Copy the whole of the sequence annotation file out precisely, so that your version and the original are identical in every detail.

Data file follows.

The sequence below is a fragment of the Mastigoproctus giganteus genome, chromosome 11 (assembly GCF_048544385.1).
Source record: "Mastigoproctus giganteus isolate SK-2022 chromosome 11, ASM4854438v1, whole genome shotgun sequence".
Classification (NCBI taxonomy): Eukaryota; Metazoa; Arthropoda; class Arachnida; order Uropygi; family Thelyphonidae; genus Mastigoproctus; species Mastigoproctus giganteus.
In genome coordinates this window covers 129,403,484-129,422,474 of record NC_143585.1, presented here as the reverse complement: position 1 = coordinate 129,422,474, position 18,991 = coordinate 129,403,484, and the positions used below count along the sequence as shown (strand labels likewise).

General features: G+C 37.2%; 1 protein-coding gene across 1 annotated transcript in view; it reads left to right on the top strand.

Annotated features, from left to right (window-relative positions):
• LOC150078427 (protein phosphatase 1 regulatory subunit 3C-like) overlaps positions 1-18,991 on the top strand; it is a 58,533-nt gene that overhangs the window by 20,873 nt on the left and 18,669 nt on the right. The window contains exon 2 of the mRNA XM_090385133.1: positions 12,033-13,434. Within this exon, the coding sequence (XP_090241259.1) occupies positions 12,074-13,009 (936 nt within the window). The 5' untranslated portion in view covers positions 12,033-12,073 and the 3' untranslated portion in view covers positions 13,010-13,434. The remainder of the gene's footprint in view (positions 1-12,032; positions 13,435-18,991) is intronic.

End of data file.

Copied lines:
The sequence below is a fragment of the Mastigoproctus giganteus genome, chromosome 11 (assembly GCF_048544385.1).
Source record: "Mastigoproctus giganteus isolate SK-2022 chromosome 11, ASM4854438v1, whole genome shotgun sequence".
Classification (NCBI taxonomy): Eukaryota; Metazoa; Arthropoda; class Arachnida; order Uropygi; family Thelyphonidae; genus Mastigoproctus; species Mastigoproctus giganteus.
In genome coordinates this window covers 129,403,484-129,422,474 of record NC_143585.1, presented here as the reverse complement: position 1 = coordinate 129,422,474, position 18,991 = coordinate 129,403,484, and the positions used below count along the sequence as shown (strand labels likewise).

General features: G+C 37.2%; 1 protein-coding gene across 1 annotated transcript in view; it reads left to right on the top strand.

Annotated features, from left to right (window-relative positions):
• LOC150078427 (protein phosphatase 1 regulatory subunit 3C-like) overlaps positions 1-18,991 on the top strand; it is a 58,533-nt gene that overhangs the window by 20,873 nt on the left and 18,669 nt on the right. The window contains exon 2 of the mRNA XM_090385133.1: positions 12,033-13,434. Within this exon, the coding sequence (XP_090241259.1) occupies positions 12,074-13,009 (936 nt within the window). The 5' untranslated portion in view covers positions 12,033-12,073 and the 3' untranslated portion in view covers positions 13,010-13,434. The remainder of the gene's footprint in view (positions 1-12,032; positions 13,435-18,991) is intronic.